Special Issue "Diabetic Cardiomyopathy: Biomolecular Mechanisms and Treatment"
A special issue of International Journal of Molecular Sciences (ISSN 1422-0067). This special issue belongs to the section "Molecular Pathology, Diagnostics, and Therapeutics".
Deadline for manuscript submissions: closed (31 January 2020) | Viewed by 35946
Interests: neurological diseases; neurodegeneration; natural compounds; poliphenols; reactive oxygen species; apoptosis; autophagy; mitochondria; endoplasmic reticulum; blood brain barrier; endothelium involvement
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Type 2 diabetes (T2D) represents the major risk factor for developing myocardial dysfunction and, at the late stage, heart failure (HF). The occurrence of Diabetic Cardiomyopathy (DCM) seems to occur independently of coronary artery disease. Indeed, although the number of cases of myocardial infarction in the T2D population has been reduced by 25% over the last 10 years, the incidence of HF is continuously increasing, making it the most worrying diabetes complication. This strongly reinforces the urgent need for better characterization of pathophysiological mechanisms underlying DCM and for identifying innovative therapeutic interventions to prevent cardiac dysfunction in T2D patients. To this end, epidemiological, imaging, and animal studies have aimed to highlight the mechanisms involved in the development of diabetic cardiomyopathy. Epidemiological observations clearly show that hyperglycaemia correlates with severity of cardiac dysfunction and mortality in T2D patients. Both animal and cellular studies have demonstrated that, in the context of diabetes, the heart loses its ability to utilize glucose, therefore leading to glucose overload in cardiomyocytes that, in turn, promotes oxidative stress. This has been shown to reduce protective authophagy and to activate apoptosis, thus altering heart contractility, calcium signaling, and mitochondrial function, leading to fibrosis and compromised diastolic function. This seems to correlate with early changes in cardiomyocyte metabolic function, mostly occurring in the presence of microvascular complicances. On the other hand, although tight glycaemic control has failed to improve cardiac function in T2D patients, recent clinical trials have reported cardiovascular benefit with hypoglycaemic antidiabetic drugs of the SGLT2-inhibitor family. This Special Issue aims to cover some recent advances in basic science studies addressed to better characterize the pathophysiology of early stages of DCM. Moreover, the correlation between biomolecular changes occurring in T2D with recent advances in the development of better therapeutic interventions will be taken into account for identifying better solutions to prevent and treat HF associated to T2D.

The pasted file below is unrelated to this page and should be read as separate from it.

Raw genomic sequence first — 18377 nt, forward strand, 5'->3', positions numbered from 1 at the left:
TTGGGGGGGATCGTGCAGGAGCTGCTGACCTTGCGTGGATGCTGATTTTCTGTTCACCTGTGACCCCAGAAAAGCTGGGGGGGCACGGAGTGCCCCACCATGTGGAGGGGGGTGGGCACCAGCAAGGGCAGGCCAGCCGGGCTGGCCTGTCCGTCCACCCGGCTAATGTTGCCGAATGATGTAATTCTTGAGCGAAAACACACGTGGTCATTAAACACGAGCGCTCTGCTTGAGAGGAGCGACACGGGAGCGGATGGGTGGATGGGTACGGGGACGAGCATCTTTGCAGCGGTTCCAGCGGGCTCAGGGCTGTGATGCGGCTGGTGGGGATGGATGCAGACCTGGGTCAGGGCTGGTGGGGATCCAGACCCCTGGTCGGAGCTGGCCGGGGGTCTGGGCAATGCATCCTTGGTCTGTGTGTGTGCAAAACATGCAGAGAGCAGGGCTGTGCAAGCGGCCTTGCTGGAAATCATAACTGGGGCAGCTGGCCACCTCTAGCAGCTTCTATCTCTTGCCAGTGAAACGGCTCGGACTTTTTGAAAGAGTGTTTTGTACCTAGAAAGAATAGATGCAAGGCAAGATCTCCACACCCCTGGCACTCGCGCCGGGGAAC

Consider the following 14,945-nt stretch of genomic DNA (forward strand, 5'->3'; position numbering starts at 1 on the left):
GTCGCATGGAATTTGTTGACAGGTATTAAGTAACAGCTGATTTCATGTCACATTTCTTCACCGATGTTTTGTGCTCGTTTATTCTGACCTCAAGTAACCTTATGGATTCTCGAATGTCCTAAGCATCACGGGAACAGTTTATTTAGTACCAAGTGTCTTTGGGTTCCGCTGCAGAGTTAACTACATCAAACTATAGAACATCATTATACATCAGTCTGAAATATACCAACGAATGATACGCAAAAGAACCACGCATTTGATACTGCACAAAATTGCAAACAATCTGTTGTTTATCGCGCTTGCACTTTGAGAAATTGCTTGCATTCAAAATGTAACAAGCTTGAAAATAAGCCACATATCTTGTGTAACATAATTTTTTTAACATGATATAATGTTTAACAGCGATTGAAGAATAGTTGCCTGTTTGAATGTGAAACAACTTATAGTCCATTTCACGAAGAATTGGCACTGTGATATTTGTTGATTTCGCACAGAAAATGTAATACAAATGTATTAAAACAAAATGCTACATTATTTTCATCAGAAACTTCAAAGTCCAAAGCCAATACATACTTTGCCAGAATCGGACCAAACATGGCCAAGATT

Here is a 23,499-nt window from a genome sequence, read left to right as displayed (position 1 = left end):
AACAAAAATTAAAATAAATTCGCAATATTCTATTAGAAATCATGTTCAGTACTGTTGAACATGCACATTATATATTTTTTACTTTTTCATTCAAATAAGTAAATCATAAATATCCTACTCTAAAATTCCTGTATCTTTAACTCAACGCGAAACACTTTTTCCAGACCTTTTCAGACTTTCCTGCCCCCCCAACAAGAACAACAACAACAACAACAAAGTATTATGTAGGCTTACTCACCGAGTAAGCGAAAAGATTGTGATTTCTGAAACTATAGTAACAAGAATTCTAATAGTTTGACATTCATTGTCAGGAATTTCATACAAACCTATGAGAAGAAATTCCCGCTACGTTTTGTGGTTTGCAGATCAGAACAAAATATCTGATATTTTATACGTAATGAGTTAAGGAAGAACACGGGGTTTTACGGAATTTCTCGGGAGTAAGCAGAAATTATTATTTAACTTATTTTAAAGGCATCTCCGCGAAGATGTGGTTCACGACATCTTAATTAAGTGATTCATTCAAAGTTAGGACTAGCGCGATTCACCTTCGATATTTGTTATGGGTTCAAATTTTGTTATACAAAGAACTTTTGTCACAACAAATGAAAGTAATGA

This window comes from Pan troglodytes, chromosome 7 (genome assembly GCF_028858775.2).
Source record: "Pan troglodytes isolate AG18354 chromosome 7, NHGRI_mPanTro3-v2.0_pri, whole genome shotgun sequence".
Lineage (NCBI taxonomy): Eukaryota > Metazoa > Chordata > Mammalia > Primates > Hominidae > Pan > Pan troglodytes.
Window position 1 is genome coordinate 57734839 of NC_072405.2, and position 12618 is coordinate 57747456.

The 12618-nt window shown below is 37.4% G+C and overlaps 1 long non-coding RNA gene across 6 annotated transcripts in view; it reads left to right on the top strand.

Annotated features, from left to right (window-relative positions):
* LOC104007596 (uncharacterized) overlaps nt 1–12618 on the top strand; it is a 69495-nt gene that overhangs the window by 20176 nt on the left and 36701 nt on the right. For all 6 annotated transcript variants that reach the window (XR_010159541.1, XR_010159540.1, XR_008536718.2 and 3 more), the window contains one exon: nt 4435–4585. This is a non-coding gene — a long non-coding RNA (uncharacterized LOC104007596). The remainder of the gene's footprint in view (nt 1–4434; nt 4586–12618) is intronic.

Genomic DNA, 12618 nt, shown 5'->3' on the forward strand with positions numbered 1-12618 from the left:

Prof. Vincenzo Mollace
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- diabetes mellitus
- myocardial dysfunction
- microvascular coronary artery disease
- oxidative stress
- cardiomyocyte apoptosis
- food supplementation
- mitochondrial-targeted therapy